Mention some important features of the Brahmaputra river system .
- The Brahmaputra River System
- The Brahmaputra rises in Tibet east of Mansarowar lake very close to the sources of the Indus and the Satluj. It is slightly longer than the Indus, and most of its course lies outside India. It flows eastwards parallel to the Himalayas. On reaching the Namcha Barwa (7757 m), it takes a U turn and enters India in Arunachal Pradesh through a gorge. Here, it is called the Dihang and it is joined by the Dibang, the Lohit, the Kenula and many other tributaries to form the Brahmaputra in Assam. In Tibet the river carries a smaller volume of water and less silt as it is a cold and a dry area. In India it passes through a region of high rainfall. Here the river carries a large volume of water and considerable amount of silt. The Brahmaputra has a braided channel in its entire length in Assam and forms many riverine islands. Every year during the rainy season, the river overflows its banks, causing widespread devastation due to floods in Assam and Bangladesh. Unlike other north Indian rivers the Brahmaputra is marked by huge deposits of silt on its bed causing the river bed to rise. The river also shifts its channel frequently.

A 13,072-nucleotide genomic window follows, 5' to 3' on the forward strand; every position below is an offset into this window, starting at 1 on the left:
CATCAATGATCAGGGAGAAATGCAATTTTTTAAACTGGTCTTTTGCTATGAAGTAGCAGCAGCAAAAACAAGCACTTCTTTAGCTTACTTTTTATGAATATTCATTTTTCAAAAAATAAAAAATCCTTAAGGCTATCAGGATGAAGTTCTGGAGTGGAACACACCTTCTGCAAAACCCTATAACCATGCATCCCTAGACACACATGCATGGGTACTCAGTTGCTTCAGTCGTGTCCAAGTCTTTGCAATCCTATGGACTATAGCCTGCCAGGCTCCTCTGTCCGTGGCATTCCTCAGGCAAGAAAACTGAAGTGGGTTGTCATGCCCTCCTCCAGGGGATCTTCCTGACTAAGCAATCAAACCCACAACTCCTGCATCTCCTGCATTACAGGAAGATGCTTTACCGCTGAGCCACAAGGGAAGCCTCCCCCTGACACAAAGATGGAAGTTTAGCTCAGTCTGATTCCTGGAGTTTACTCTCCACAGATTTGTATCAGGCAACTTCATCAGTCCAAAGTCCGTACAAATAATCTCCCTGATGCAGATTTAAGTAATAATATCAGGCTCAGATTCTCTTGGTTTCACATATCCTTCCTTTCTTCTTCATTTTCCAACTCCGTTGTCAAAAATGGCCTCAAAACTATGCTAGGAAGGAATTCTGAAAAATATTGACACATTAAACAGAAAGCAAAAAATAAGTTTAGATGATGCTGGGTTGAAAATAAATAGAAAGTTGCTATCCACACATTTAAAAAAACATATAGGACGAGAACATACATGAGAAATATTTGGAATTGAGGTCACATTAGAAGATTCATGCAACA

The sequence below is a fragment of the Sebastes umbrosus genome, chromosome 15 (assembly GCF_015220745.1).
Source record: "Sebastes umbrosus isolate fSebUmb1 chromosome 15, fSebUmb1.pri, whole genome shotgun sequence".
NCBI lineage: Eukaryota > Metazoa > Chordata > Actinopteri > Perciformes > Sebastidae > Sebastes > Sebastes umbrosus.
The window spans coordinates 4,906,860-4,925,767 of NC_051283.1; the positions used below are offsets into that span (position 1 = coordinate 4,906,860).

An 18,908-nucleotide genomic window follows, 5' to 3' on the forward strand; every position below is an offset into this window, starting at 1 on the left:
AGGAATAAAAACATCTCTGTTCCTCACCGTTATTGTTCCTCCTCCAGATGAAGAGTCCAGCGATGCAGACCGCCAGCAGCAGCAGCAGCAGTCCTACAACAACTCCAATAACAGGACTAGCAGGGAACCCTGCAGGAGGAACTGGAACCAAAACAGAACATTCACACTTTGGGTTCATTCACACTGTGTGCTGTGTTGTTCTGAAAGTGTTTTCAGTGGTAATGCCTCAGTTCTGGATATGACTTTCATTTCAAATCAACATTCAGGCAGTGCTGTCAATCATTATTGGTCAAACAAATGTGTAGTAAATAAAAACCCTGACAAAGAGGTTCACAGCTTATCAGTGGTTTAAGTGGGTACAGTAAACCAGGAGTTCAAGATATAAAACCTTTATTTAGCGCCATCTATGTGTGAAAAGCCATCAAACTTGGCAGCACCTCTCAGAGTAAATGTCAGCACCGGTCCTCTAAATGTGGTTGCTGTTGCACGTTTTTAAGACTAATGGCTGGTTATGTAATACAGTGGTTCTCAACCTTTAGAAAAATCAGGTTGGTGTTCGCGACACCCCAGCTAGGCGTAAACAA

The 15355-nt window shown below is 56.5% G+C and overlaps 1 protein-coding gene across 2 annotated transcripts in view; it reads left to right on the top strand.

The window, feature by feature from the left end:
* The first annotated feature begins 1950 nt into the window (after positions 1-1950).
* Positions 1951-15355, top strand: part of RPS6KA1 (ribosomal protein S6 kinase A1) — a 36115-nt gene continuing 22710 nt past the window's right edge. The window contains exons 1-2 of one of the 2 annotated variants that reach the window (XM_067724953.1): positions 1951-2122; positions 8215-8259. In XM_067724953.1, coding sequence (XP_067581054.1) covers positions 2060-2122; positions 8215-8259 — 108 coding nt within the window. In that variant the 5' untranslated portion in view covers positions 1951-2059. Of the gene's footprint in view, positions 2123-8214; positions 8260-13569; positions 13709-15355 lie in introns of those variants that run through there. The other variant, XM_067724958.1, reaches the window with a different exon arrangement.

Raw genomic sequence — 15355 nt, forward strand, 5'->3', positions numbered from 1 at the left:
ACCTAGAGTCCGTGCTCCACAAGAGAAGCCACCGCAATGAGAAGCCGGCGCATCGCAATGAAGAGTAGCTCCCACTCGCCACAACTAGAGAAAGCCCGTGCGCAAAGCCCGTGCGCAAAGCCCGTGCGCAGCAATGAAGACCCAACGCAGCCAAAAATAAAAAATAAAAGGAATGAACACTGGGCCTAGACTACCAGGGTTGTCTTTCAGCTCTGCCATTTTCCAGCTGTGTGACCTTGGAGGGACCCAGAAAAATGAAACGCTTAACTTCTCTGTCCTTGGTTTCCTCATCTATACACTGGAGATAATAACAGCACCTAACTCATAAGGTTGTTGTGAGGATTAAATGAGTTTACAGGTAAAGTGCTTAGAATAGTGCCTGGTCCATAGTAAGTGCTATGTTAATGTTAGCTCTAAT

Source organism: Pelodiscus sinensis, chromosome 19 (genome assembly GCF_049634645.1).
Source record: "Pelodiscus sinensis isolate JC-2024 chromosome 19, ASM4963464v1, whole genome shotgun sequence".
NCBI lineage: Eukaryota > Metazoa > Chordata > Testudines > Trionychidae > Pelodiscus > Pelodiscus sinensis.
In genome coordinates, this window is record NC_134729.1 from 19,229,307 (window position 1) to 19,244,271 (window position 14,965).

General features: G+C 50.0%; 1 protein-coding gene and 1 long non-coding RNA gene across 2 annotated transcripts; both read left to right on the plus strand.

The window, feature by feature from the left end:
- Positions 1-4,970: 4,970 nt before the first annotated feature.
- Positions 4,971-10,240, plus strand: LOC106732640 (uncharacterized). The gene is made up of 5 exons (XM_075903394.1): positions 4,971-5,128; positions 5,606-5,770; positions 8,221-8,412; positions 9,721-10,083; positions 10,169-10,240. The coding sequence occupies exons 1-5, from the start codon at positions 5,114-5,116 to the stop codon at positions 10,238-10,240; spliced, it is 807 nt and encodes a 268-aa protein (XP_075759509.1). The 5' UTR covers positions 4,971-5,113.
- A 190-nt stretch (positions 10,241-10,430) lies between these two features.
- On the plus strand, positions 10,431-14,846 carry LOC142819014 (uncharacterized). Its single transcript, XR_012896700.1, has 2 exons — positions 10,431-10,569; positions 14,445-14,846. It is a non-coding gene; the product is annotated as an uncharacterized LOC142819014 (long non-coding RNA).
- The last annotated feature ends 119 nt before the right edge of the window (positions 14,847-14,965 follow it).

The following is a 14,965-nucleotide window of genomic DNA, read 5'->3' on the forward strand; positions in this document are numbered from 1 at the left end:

ï The Brahmaputra River System
ï The Brahmaputra originates in Tibet, very close to the origins of the Indus and
ï It flows from West to East parallel to the Himalayas and enters India through
Arunachal Pradesh after taking a U-turn at Namcha Barwa.
ï It is called Dihang in Arunachal Pradesh and is joined by tributaries such as the
Lohit and the Dibang.These together form the Brahmaputra in Assam.
ï Brahmaputra creates many riverine islands, the largest in the world being Majuli
ï The Brahmaputra is a flood prone river owing to huge deposits of silt on its bed
that cause the overflowing of the river during monsoons.
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